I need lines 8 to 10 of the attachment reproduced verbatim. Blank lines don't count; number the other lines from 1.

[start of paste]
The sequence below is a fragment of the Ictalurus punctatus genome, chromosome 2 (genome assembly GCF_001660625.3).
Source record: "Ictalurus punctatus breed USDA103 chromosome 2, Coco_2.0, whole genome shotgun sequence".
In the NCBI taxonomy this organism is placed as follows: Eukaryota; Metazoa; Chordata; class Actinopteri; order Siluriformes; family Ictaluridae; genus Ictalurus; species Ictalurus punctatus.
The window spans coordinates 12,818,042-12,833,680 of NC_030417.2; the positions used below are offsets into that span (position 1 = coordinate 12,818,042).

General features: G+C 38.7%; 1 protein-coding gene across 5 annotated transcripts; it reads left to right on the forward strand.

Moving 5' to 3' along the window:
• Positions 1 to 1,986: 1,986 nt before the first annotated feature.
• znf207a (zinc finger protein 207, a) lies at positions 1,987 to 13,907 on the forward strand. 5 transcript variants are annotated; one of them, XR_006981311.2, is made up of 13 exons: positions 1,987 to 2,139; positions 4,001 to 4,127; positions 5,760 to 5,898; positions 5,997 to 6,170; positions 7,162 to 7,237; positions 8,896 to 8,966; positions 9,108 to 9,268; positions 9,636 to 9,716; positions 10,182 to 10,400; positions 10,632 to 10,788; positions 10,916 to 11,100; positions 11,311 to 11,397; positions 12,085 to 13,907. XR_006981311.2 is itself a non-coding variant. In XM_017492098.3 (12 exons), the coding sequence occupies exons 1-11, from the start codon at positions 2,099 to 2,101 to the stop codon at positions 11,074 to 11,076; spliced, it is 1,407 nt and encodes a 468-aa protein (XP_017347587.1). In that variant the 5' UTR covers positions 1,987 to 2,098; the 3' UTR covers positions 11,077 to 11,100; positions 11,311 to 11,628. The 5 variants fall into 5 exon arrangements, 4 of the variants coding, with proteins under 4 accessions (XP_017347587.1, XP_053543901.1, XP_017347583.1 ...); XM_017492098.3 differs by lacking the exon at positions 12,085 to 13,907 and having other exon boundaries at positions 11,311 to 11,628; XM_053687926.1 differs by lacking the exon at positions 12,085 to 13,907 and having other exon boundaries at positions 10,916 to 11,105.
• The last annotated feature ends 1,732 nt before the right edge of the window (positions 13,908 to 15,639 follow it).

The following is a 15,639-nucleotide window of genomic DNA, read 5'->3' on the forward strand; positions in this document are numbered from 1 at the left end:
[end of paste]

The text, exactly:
• znf207a (zinc finger protein 207, a) lies at positions 1,987 to 13,907 on the forward strand. 5 transcript variants are annotated; one of them, XR_006981311.2, is made up of 13 exons: positions 1,987 to 2,139; positions 4,001 to 4,127; positions 5,760 to 5,898; positions 5,997 to 6,170; positions 7,162 to 7,237; positions 8,896 to 8,966; positions 9,108 to 9,268; positions 9,636 to 9,716; positions 10,182 to 10,400; positions 10,632 to 10,788; positions 10,916 to 11,100; positions 11,311 to 11,397; positions 12,085 to 13,907. XR_006981311.2 is itself a non-coding variant. In XM_017492098.3 (12 exons), the coding sequence occupies exons 1-11, from the start codon at positions 2,099 to 2,101 to the stop codon at positions 11,074 to 11,076; spliced, it is 1,407 nt and encodes a 468-aa protein (XP_017347587.1). In that variant the 5' UTR covers positions 1,987 to 2,098; the 3' UTR covers positions 11,077 to 11,100; positions 11,311 to 11,628. The 5 variants fall into 5 exon arrangements, 4 of the variants coding, with proteins under 4 accessions (XP_017347587.1, XP_053543901.1, XP_017347583.1 ...); XM_017492098.3 differs by lacking the exon at positions 12,085 to 13,907 and having other exon boundaries at positions 11,311 to 11,628; XM_053687926.1 differs by lacking the exon at positions 12,085 to 13,907 and having other exon boundaries at positions 10,916 to 11,105.
• The last annotated feature ends 1,732 nt before the right edge of the window (positions 13,908 to 15,639 follow it).

The following is a 15,639-nucleotide window of genomic DNA, read 5'->3' on the forward strand; positions in this document are numbered from 1 at the left end: